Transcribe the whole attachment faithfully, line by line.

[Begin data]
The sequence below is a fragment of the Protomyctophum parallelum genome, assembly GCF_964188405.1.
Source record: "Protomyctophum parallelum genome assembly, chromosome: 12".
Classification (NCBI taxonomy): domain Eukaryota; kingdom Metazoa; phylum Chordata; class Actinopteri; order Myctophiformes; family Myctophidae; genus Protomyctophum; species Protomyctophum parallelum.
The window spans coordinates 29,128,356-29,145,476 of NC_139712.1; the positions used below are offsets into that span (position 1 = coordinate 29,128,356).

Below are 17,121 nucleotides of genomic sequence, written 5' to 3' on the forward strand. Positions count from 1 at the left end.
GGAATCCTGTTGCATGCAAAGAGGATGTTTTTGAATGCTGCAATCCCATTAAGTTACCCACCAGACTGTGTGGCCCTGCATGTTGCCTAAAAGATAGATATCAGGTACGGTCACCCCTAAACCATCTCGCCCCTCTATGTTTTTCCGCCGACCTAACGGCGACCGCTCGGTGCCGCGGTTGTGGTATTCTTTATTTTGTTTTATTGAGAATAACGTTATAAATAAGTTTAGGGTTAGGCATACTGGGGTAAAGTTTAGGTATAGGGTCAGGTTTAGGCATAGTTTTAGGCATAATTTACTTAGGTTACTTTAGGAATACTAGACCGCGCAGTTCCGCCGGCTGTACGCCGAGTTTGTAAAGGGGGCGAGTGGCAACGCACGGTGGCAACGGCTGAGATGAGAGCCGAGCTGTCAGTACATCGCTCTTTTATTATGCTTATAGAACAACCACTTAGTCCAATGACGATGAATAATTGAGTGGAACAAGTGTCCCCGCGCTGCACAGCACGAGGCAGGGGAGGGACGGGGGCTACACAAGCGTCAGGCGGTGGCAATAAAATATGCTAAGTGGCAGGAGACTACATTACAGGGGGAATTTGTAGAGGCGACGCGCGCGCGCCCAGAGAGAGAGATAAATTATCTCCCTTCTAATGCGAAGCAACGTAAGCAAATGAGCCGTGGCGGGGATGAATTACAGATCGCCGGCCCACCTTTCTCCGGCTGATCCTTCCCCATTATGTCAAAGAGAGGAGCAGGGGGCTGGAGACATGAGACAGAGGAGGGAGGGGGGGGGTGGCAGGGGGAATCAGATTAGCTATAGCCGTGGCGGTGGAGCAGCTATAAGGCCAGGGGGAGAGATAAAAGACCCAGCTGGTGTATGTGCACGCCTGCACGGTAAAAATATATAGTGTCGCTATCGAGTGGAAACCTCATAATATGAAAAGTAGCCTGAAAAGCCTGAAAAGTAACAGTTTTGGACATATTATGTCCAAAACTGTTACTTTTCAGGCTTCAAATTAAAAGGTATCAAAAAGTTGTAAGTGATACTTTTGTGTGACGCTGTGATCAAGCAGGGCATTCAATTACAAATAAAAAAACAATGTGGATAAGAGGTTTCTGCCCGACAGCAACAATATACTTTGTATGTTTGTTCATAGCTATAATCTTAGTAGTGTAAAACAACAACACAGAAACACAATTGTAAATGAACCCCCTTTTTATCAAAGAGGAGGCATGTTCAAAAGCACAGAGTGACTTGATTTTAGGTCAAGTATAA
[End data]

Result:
The sequence below is a fragment of the Protomyctophum parallelum genome, assembly GCF_964188405.1.
Source record: "Protomyctophum parallelum genome assembly, chromosome: 12".
Classification (NCBI taxonomy): domain Eukaryota; kingdom Metazoa; phylum Chordata; class Actinopteri; order Myctophiformes; family Myctophidae; genus Protomyctophum; species Protomyctophum parallelum.
The window spans coordinates 29,128,356-29,145,476 of NC_139712.1; the positions used below are offsets into that span (position 1 = coordinate 29,128,356).

Below are 17,121 nucleotides of genomic sequence, written 5' to 3' on the forward strand. Positions count from 1 at the left end.
GGAATCCTGTTGCATGCAAAGAGGATGTTTTTGAATGCTGCAATCCCATTAAGTTACCCACCAGACTGTGTGGCCCTGCATGTTGCCTAAAAGATAGATATCAGGTACGGTCACCCCTAAACCATCTCGCCCCTCTATGTTTTTCCGCCGACCTAACGGCGACCGCTCGGTGCCGCGGTTGTGGTATTCTTTATTTTGTTTTATTGAGAATAACGTTATAAATAAGTTTAGGGTTAGGCATACTGGGGTAAAGTTTAGGTATAGGGTCAGGTTTAGGCATAGTTTTAGGCATAATTTACTTAGGTTACTTTAGGAATACTAGACCGCGCAGTTCCGCCGGCTGTACGCCGAGTTTGTAAAGGGGGCGAGTGGCAACGCACGGTGGCAACGGCTGAGATGAGAGCCGAGCTGTCAGTACATCGCTCTTTTATTATGCTTATAGAACAACCACTTAGTCCAATGACGATGAATAATTGAGTGGAACAAGTGTCCCCGCGCTGCACAGCACGAGGCAGGGGAGGGACGGGGGCTACACAAGCGTCAGGCGGTGGCAATAAAATATGCTAAGTGGCAGGAGACTACATTACAGGGGGAATTTGTAGAGGCGACGCGCGCGCGCCCAGAGAGAGAGATAAATTATCTCCCTTCTAATGCGAAGCAACGTAAGCAAATGAGCCGTGGCGGGGATGAATTACAGATCGCCGGCCCACCTTTCTCCGGCTGATCCTTCCCCATTATGTCAAAGAGAGGAGCAGGGGGCTGGAGACATGAGACAGAGGAGGGAGGGGGGGGGTGGCAGGGGGAATCAGATTAGCTATAGCCGTGGCGGTGGAGCAGCTATAAGGCCAGGGGGAGAGATAAAAGACCCAGCTGGTGTATGTGCACGCCTGCACGGTAAAAATATATAGTGTCGCTATCGAGTGGAAACCTCATAATATGAAAAGTAGCCTGAAAAGCCTGAAAAGTAACAGTTTTGGACATATTATGTCCAAAACTGTTACTTTTCAGGCTTCAAATTAAAAGGTATCAAAAAGTTGTAAGTGATACTTTTGTGTGACGCTGTGATCAAGCAGGGCATTCAATTACAAATAAAAAAACAATGTGGATAAGAGGTTTCTGCCCGACAGCAACAATATACTTTGTATGTTTGTTCATAGCTATAATCTTAGTAGTGTAAAACAACAACACAGAAACACAATTGTAAATGAACCCCCTTTTTATCAAAGAGGAGGCATGTTCAAAAGCACAGAGTGACTTGATTTTAGGTCAAGTATAA